Allegheny Health Network’s LifeFlight air medical transport program, the first service of its kind in the northeastern United States, is marking 35 years of helping critically injured people get life-saving treatment as quickly as possible.
LifeFlight provides regional emergency helicopter and critical care ground transportation services for critically ill and injured patients who need immediate specialized care 24 hours a day, seven days a week.
To date, LifeFlight has completed more than 70,000 missions, working side-by-side with EMS providers and community hospitals in a four-state area serving western Pennsylvania, southeastern Ohio, northern West Virginia and western Maryland.
“In its 35 years of existence, LifeFlight has set the standard for excellence in the field of critical care transport medicine,” said Medical Director P.S. Martin, MD. “I am honored to work with those who pioneered the program and those who continue to make it work so well.”
Starting in 1978 with a single French-made Aloutte helicopter, LifeFlight continued to grow significantly over the years, expanding to its current five-helicopter fleet with regional bases in Washington, Indiana, Butler, and Westmoreland counties.
In 2008, LifeFlight took the significant step of upgrading its fleet with state of the art American Eurocopter EC-145 aircraft. These helicopters are
, equipped with some of the
most advanced patient care technology, avionics, and safety features including terrain and collision avoidance devices as well as night vision goggles.
“The value of experienced, exceptional prehospital medical support services cannot be underestimated with regards to a community’s health and emergency preparedness,” said Cathy Fackovec, Vice President, Operations , Allegheny General Hospital.
For 35 years, LifeFlight has been a central component of Allegheny Health Network’s identity as one of the region’s preeminent healthcare providers, enabling us to fulfill our mission by expediting the delivery of specialty care to patients in even the most remote communities. The success of LifeFlight is a testament to the dedication, skill and compassion of every health care professional who has been associated with the program through the years – flight nurses, pilots, mechanics, communications specialists and support personnel.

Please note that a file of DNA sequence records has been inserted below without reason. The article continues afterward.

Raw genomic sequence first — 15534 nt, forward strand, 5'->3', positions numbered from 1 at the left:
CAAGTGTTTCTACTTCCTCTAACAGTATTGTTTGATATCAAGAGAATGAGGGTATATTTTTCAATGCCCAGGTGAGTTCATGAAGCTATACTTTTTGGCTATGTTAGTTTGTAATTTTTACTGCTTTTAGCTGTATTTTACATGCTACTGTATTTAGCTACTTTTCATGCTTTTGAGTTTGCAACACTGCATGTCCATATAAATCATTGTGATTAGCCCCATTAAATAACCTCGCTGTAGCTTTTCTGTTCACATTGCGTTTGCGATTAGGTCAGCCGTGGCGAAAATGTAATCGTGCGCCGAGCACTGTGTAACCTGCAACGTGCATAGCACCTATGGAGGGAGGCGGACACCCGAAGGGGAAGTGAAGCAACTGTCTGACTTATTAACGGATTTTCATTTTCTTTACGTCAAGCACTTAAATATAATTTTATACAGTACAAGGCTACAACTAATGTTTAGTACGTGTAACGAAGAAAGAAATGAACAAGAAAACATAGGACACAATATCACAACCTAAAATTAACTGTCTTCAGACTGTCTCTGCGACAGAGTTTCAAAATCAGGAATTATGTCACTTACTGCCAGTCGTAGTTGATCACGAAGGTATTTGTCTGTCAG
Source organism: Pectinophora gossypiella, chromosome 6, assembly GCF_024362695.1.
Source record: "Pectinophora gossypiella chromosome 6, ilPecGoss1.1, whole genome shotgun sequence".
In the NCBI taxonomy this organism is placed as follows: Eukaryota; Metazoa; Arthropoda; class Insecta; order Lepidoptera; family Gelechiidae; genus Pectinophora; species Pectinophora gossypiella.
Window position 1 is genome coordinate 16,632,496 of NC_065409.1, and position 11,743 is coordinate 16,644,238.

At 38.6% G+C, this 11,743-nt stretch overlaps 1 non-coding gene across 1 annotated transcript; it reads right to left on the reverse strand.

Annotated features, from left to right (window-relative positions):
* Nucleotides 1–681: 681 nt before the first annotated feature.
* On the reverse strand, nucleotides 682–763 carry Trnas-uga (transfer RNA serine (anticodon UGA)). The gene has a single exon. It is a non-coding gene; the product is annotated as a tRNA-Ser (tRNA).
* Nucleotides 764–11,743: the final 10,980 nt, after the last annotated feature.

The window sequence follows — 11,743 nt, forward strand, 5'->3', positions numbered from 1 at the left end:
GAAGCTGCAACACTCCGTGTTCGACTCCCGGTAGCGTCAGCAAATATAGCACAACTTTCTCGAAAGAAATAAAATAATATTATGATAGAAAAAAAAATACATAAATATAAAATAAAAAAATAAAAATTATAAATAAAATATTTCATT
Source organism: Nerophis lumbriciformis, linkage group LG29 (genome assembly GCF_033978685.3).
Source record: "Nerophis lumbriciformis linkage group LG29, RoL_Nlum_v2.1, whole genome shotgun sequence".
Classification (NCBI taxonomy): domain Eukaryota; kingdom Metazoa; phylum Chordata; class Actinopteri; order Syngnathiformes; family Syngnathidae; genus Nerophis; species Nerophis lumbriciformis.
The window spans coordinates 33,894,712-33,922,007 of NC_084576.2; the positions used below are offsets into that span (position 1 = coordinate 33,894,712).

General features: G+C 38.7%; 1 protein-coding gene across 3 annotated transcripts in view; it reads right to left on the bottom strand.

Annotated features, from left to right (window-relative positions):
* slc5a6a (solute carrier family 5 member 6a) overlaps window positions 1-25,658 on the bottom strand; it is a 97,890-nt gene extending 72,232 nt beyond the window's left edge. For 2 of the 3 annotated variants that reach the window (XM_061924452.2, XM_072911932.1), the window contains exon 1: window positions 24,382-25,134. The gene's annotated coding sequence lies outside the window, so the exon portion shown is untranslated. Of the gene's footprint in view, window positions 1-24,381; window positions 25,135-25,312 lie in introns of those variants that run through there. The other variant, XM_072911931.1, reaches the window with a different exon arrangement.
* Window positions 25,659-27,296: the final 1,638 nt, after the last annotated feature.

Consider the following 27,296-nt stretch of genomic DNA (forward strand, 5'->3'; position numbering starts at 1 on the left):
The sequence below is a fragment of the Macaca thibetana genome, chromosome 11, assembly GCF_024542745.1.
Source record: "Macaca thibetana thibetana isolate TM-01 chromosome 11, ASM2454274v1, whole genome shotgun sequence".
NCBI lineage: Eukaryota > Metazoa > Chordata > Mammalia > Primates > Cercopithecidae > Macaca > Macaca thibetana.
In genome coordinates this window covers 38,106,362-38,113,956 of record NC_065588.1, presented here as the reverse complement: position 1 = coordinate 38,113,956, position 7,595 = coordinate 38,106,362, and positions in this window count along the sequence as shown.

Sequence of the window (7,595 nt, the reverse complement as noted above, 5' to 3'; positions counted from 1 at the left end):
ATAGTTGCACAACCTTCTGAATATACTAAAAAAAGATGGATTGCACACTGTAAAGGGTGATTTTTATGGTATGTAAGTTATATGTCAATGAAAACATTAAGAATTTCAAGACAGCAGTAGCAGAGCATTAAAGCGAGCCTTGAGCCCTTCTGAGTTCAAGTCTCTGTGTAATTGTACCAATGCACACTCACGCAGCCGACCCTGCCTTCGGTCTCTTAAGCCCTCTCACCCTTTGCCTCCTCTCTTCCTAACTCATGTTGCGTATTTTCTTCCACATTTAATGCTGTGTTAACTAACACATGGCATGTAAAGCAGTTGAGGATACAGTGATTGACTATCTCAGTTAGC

“Our dedicated, experienced team of flight nurseshold additional certification for prehospital care and have been trained to manage complex cases such as patients requiring intra-aortic balloon pumps or extra-corporeal membrane oxygenation and to perform emergent procedures, generally reserved for physicians ” said Jim Palafoutas, Director of Operations for the Flight program “ In addition, they are all required to hold advanced certifications, and many of them remain active in their communities’ fire and EMS services.”
Pilots and Mechanics, provided by Metro Aviation, have extensive training on LifeFlight helicopters. Their expertise during flight, use of the complex avionics to provide a safe and expeditious flight and their years of experience make for a safe flight environment. The skill and dedication of this team of aviation professional is outstanding.
The evolution of hospital based air-medical transport programs in the late 1970s is credited with significantly improving a critically injured patient’s chance of survival. Such programs have dramatically increased the percentage of sick or injured patients who reach trauma centers within the ideal “golden hour,” the time period after an injury has been sustained.
Helicopters are capable of covering distances ten times faster than emergency ground transportation and rapidly delivering highly trained personnel to the patient. In the process of doing so, they provide access to specialty life-saving interventions for those suffering from trauma, heart attacks, strokes, and other critical illnesses. Such access can be profoundly important to the outcomes of patients in rural areas, where specialty care is often limited.
LifeFlight transports patients from within a 130-mile radius of its primary bases, a service that reaches a population of more than 4 million people throughout western Pennsylvania, Ohio, West Virginia and Maryland. In additional to transporting traumatically injured patients from the scenes of accidents, LifeFlight also performs hospital-to-hospital transports of critically ill patients, such as those with acute cardiac failure, and infants who require neonatal intensive care.